The sun's magnetic field is about to flip. Here's what to expect.

The reversal could have a beneficial effect on Earth.

The sun is on the verge of a significant event: a magnetic field reversal.

This phenomenon happens roughly every 11 years and marks an important stage in the solar cycle. The shift in polarity indicates the halfway point of solar maximum, the height of solar activity, and the beginning of the shift toward solar minimum.

The last time the sun's magnetic field flipped was toward the end of 2013. But what causes this switch in polarity, and is it dangerous? Let's take a deep look at the sun's magnetic field reversal and investigate the effects it could have on Earth.

To understand the magnetic field's reversal, first, it's important to be familiar with the solar cycle. This approximately 11-year cycle of solar activity is driven by the sun's magnetic field and is indicated by the frequency and intensity of sunspots visible on the surface. The height of solar activity during a given solar cycle is known as solar maximum, and current estimates predict it will occur between late 2024 and early 2026.

But there is another very important, albeit lesser-known, cycle that encapsulates two 11-year solar cycles. Known as the Hale cycle, this magnetic cycle lasts approximately 22 years, through which the sun's magnetic field reverses and then reverts to its original state, Ryan French, a solar astrophysicist and contributing writer, told

During solar minimum, the sun's magnetic field is close to a dipole, with one north pole and one south pole, similar to Earth's magnetic field. But as we shift toward solar maximum, "the sun's magnetic field becomes more complex, without a clear north-south pole separation," French said. By the time solar maximum passes and solar minimum arrives, the sun has returned to a dipole, albeit with a flipped polarity.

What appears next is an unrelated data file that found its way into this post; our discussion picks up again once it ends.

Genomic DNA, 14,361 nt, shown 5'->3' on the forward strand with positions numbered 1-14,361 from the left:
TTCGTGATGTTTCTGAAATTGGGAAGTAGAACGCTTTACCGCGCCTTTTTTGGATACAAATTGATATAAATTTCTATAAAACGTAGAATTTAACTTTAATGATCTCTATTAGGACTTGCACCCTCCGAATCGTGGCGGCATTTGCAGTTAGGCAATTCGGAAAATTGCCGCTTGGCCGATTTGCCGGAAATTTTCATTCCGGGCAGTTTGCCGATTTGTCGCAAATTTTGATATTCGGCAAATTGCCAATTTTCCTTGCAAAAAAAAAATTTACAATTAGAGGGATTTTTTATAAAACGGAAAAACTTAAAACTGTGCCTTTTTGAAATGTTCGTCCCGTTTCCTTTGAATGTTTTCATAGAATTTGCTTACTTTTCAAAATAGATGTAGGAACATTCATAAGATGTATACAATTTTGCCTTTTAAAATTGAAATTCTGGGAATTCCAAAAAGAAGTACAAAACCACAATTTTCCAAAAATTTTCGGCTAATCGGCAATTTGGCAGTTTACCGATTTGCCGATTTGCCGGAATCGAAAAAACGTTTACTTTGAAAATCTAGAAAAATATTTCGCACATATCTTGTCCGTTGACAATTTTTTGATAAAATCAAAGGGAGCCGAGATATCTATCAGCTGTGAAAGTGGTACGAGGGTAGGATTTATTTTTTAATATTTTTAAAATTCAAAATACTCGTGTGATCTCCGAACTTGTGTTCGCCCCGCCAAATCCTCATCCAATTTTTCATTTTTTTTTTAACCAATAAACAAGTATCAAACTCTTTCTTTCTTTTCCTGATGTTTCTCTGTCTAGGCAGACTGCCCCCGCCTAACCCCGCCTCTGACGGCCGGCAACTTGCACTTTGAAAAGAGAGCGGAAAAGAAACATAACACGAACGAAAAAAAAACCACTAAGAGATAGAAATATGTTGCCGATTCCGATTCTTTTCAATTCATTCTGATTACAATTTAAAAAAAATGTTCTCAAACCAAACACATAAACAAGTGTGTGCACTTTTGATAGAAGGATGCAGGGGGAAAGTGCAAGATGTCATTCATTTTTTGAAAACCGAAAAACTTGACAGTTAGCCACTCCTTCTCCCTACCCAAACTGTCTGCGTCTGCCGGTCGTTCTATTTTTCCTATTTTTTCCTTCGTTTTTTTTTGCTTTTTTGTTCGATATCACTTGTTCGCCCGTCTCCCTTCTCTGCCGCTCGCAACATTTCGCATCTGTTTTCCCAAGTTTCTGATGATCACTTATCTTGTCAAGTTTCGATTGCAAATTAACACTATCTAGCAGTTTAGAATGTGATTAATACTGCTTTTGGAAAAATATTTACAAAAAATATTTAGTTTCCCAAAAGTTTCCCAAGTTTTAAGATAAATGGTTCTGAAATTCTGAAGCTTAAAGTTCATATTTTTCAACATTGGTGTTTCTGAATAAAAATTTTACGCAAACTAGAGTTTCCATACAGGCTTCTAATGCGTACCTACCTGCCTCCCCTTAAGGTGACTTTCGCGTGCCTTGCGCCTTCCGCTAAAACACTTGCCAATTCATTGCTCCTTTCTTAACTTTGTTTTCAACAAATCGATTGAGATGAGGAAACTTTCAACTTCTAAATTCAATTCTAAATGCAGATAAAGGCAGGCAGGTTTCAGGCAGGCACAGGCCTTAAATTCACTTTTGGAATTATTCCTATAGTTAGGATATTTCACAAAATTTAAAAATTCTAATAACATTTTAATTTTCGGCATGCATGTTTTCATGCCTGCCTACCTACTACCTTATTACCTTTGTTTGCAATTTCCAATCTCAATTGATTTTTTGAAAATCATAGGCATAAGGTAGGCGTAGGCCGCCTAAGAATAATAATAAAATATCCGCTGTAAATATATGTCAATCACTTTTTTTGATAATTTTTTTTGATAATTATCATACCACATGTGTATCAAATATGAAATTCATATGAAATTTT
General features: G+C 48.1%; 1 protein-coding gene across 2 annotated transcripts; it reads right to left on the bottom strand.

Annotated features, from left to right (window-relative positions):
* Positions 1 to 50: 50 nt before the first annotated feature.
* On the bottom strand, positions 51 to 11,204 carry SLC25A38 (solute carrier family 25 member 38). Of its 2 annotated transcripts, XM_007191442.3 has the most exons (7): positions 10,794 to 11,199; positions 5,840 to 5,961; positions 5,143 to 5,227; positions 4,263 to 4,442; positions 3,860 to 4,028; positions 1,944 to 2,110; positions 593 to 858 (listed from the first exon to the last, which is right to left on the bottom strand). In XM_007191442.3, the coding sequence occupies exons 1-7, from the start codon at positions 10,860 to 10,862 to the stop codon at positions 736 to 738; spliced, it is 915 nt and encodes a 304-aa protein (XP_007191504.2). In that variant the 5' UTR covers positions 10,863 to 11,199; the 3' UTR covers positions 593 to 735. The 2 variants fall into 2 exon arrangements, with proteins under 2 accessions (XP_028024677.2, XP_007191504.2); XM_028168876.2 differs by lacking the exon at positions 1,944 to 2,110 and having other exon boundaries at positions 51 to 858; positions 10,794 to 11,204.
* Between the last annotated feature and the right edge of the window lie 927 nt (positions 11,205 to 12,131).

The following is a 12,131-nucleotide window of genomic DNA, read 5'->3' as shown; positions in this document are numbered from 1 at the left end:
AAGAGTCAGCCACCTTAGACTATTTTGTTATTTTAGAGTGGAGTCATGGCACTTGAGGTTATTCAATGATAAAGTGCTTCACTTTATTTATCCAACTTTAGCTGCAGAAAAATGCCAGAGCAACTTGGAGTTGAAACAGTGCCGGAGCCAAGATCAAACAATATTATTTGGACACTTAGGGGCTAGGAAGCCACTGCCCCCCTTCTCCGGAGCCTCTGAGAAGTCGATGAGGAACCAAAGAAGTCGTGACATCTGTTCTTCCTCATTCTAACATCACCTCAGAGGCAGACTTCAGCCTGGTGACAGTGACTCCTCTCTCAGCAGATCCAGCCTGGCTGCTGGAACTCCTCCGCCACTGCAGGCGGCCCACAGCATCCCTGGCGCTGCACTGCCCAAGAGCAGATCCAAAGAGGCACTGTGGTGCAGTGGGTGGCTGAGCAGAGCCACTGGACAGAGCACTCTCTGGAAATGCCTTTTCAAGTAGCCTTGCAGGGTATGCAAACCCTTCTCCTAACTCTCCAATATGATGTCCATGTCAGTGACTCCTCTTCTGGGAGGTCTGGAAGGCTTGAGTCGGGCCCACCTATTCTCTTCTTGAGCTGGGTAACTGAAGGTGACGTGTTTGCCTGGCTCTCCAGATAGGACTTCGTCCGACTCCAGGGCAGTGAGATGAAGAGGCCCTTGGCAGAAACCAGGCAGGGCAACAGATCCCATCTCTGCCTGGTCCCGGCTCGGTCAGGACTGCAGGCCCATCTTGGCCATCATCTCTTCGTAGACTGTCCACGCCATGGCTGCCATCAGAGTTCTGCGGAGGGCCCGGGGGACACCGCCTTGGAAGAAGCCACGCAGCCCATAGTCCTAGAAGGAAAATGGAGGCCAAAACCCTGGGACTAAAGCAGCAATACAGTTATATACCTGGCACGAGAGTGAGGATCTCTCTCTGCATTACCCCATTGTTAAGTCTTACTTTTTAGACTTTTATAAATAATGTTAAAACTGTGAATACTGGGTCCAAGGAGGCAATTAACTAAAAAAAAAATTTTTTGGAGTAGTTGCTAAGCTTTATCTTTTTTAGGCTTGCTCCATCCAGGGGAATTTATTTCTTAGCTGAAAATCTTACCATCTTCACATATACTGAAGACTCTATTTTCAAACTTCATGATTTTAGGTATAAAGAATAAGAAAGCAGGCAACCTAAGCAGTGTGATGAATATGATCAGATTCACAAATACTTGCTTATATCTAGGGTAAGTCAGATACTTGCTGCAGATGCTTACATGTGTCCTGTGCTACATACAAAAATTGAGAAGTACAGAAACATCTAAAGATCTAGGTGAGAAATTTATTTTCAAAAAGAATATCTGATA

The upcoming switch in polarity will be from the northern to southern magnetic field in the Northern Hemisphere and vice versa in the Southern Hemisphere. "This will bring it to a similar magnetic orientation to Earth, which also has its southern-pointing magnetic field in the Northern Hemisphere," French explained.

What causes the switch in polarity?

The reversal is driven by sunspots, magnetically complex regions of the sun's surface that can spawn significant solar events, such as solar flares and coronal mass ejections (CMEs) — large blasts of plasma and magnetic field.

During solar maximum a large number of sunspots are visible at mid-latitudes and during solar minimum a very small number (sometimes zero) of sunspots are visible at the equator.  (Image credit: Future)

As sunspots emerge close to the equator, they will have an orientation matching the old magnetic field, while sunspots forming closer to the poles will have a magnetic field matching the incoming magnetic orientation, French said. This is called Hale's law.

"The magnetic field from active regions makes its way toward the poles and eventually causes the reversal," solar physicist Todd Hoeksema, director of the Wilcox Solar Observatory at Stanford University.

But the exact underlying cause of such a flip in polarity remains mysterious. "That gets into the whole [solar] cycle, and wondering what that is," Stanford University solar physicist Phil Scherrer previously told "We still don't have a really self-consistent mathematical description of what's happening. And until you can model it, you don't really understand it — it's hard to really understand it."

It really depends on where the magnetic field comes from. "Are there going to be many sunspots? And are the sunspots going to contribute to the magnetic field of the pole, or are they going to kind of cancel locally?" Hoeksema said. "That question we don't yet know how to answer."

How quickly does the switch occur?

What we do know is that the solar magnetic field flip is not instantaneous. It's a gradual transition from a dipole to a complex magnetic field, to a reversed dipole over the entire 11-year solar cycle. "In short, there is no specific 'moment' in which the sun's poles flip," French said. "It's not like the Earth, where the flip is measured by the migration of the North/South pole."

It generally takes a year or two for a complete reversal, but it can vary significantly. For example, the north polar field of Solar Cycle 24, which ended in December 2019, took nearly five years to reverse, according to the National Solar Observatory.

The magnetic field flip is so gradual, you won't even notice when it happens. And no, however dramatic it might sound, it is not the sign of an impending apocalypse. "The world will not end tomorrow," Scherrer previously told.

However, we will experience some of the polarity flip's side effects.

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